The President Buhari administration has broken a few records: record unemployment rate, record poverty rate and the world’s largest rice pyramids. But one other little-known trail-blazing feat of his government is how much he loves an executive order. Before you ask, no, it has nothing to do with the Peaky Blinders.
Since Nigeria’s return to democracy in 1999, none of its three presidents before Buhari signed an executive order. But the former military dictator from Daura has signed 11 since 2015.
Best in Signing.
What’s an executive order?
There’s no precise judicial definition of what an executive order is but think of it as a wuru-wuru-to-the-answer kind of legislation. Before a law is passed, it has to go through a lawmaking process in the National Assembly. This lawmaking process can take months or years before it lands on the president’s table.
On the other hand, an executive order is a shortcut to this long process. A president can use it to issue a directive without going through the painful process of begging the National Assembly for approval.
How useful is an executive order?
Even though executive orders allow a president to shortcut legislative review, they still need to not clash with established laws, especially the constitution. For example, the Buhari administration ran into problems when Executive Order 10 violated this principle.
It’s important to note that the signing of executive orders is fairly new in Nigeria’s political establishment, so there’s not a lot of material on its inner workings. But we know it largely follows the format of the American system.
Basically, an executive order is used to manage the operations of the Federal Government. It’s a document the president uses to give teeth to certain policies.
Here’s a rundown of all 11 executive orders signed by President Buhari’s administration.
Executive Order (EO) 1
While Buhari was on his record-breaking 103-day medical leave in London in 2017, his vice president, Yemi Osinbajo, signed the administration’s first four executive orders while he was acting president. He signed the first three executive orders on May 18th 2017.
Executive Order 1 addressed the promotion of transparency and efficiency in the Nigerian business environment. It was designed to facilitate the ease of doing business in the country.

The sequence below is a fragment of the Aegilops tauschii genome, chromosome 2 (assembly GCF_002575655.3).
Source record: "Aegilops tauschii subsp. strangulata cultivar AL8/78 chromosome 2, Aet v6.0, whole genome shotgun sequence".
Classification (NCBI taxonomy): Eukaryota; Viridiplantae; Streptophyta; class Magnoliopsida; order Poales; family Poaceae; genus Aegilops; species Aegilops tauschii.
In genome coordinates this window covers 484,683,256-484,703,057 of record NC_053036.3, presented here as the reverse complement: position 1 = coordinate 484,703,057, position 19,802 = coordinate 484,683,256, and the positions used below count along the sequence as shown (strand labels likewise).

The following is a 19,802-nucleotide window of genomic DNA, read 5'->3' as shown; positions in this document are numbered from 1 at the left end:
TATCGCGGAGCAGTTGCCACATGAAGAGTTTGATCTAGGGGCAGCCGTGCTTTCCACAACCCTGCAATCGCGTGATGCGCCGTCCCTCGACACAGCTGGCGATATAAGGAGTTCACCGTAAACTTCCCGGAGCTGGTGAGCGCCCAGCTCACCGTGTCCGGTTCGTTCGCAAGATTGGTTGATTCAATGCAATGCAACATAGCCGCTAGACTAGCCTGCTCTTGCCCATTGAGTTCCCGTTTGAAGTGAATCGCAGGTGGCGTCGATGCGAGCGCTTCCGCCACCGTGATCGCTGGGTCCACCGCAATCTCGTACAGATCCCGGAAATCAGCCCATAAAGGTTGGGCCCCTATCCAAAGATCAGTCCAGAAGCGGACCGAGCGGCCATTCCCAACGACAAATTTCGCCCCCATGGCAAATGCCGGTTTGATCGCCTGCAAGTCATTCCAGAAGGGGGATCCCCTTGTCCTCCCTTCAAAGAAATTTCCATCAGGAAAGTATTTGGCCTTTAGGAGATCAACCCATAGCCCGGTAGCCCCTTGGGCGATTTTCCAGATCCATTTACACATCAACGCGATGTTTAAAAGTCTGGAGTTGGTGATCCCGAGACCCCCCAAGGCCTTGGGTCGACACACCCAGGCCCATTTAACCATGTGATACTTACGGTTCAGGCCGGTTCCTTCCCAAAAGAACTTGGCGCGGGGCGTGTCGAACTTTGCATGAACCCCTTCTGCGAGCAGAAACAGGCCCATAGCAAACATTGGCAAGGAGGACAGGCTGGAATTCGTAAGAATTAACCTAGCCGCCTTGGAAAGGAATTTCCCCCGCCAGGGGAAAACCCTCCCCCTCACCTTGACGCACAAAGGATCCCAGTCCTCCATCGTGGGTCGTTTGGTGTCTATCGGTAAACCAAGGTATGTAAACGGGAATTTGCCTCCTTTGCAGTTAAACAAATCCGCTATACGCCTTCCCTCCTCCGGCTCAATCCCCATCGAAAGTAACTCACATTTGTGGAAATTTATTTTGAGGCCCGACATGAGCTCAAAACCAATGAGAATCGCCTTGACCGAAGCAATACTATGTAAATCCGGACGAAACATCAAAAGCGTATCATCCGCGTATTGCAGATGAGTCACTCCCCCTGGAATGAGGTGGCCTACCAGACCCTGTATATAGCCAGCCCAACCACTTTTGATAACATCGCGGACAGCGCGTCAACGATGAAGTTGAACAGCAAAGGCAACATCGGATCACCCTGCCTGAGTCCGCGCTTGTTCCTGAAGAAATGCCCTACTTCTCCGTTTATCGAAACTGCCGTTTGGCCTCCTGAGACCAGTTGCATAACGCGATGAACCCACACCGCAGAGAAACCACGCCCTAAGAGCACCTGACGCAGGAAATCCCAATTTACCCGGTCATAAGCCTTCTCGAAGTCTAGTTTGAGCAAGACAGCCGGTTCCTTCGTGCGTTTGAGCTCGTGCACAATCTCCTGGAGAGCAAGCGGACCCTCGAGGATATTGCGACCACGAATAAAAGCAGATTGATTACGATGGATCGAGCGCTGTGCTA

This executive order mandated the timely submission of annual budgetary estimates by all government agencies.
This executive order addressed support for local content in public procurement. All Ministries, Departments and Agencies (MDAs) of the government were directed to grant preference to local manufacturers of goods and service providers.
This executive order addressed the Federal Government’s Voluntary Assets and Income Declaration Scheme (VAIDS). The government offered tax amnesty to taxpayers who hadn’t been fulfilling their tax obligations. Defaulters were asked to regularise their tax affairs before March 2018.
This is the fourth and final executive order signed by Osinbajo as acting president on June 29th 2017.
And it was the last time he was ever acting president
This order was Buhari’s debut, signed on February 6th 2018. With Executive Order 5, Buhari ordered government agencies to give preference to Nigerian companies and firms over foreigners when awarding contracts. The order also stopped the Ministry of Interior from giving visas to foreign workers whose skills are readily available in Nigeria.
This executive order addressed the preservation of suspicious assets connected with corruption. The order allowed the government to assume control of assets linked to ongoing criminal investigations and trials. Buhari signed the order on July 5th 2018.
This executive order enabled private sector entities to construct and refurbish roads across Nigeria in exchange for tax benefits from the government. Buhari signed the order on January 25th 2019.
This executive order provided a 12-month period of grace for Nigerian taxpayers to voluntarily declare and pay tax on their offshore assets through the Voluntary Offshore Assets Regularisation Scheme (VOARS). In exchange, they wouldn’t be prosecuted for tax offences and offences related to offshore assets.
Buhari signed the order on October 8th 2018.
Buhari used this order to mandate that Nigeria must become open defecation-free by 2025.
The order directed that all public places including schools, fuel stations, places of worship, market places and hospitals must have accessible toilets within their premises. Buhari signed the order on November 20th 2019.
With this order, Buhari directed the financial independence of the state legislature and judiciary whose purse strings are controlled by their governors. The president signed the order on May 22nd 2020, but the Supreme Court nullified it on February 11th 2022. The court ruled that the order violated the principles of the separation of powers set by the constitution.
This order addressed the maintenance of national public buildings. Buhari directed all Ministries, Departments and Agencies of government (MDAs) to set up maintenance departments and make them functional to preserve government assets. Buhari signed the order on April 6th 2022.
Since executive orders are fairly new to Nigeria’s dispensation, it’s still difficult to appropriately measure their implementation and impact. As things currently stand, no one really knows if executive orders change things significantly, but they’re provocative. One thing we do know for certain is that Buhari loves signing them as much as he loves flying to London.